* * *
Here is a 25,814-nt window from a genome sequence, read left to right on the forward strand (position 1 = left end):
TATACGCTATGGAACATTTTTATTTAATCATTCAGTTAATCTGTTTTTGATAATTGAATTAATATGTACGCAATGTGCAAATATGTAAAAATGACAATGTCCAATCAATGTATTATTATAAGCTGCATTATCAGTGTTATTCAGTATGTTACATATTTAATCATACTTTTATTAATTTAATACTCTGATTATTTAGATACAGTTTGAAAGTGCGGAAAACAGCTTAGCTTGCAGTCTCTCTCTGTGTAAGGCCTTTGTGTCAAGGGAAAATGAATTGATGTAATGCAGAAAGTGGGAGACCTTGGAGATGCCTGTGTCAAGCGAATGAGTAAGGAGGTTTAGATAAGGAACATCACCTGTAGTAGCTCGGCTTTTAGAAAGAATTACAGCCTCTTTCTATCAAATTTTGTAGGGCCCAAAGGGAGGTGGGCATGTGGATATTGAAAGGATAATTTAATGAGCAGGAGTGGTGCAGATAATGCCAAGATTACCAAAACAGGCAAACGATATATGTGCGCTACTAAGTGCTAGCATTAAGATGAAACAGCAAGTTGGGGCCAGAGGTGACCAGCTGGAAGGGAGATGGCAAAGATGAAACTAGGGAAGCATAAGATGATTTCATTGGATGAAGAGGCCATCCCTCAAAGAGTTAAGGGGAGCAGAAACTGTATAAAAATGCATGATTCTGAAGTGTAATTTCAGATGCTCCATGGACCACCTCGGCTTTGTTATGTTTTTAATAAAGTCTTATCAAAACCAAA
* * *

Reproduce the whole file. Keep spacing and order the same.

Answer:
Here is a 25,814-nt window from a genome sequence, read left to right on the forward strand (position 1 = left end):
TATACGCTATGGAACATTTTTATTTAATCATTCAGTTAATCTGTTTTTGATAATTGAATTAATATGTACGCAATGTGCAAATATGTAAAAATGACAATGTCCAATCAATGTATTATTATAAGCTGCATTATCAGTGTTATTCAGTATGTTACATATTTAATCATACTTTTATTAATTTAATACTCTGATTATTTAGATACAGTTTGAAAGTGCGGAAAACAGCTTAGCTTGCAGTCTCTCTCTGTGTAAGGCCTTTGTGTCAAGGGAAAATGAATTGATGTAATGCAGAAAGTGGGAGACCTTGGAGATGCCTGTGTCAAGCGAATGAGTAAGGAGGTTTAGATAAGGAACATCACCTGTAGTAGCTCGGCTTTTAGAAAGAATTACAGCCTCTTTCTATCAAATTTTGTAGGGCCCAAAGGGAGGTGGGCATGTGGATATTGAAAGGATAATTTAATGAGCAGGAGTGGTGCAGATAATGCCAAGATTACCAAAACAGGCAAACGATATATGTGCGCTACTAAGTGCTAGCATTAAGATGAAACAGCAAGTTGGGGCCAGAGGTGACCAGCTGGAAGGGAGATGGCAAAGATGAAACTAGGGAAGCATAAGATGATTTCATTGGATGAAGAGGCCATCCCTCAAAGAGTTAAGGGGAGCAGAAACTGTATAAAAATGCATGATTCTGAAGTGTAATTTCAGATGCTCCATGGACCACCTCGGCTTTGTTATGTTTTTAATAAAGTCTTATCAAAACCAAA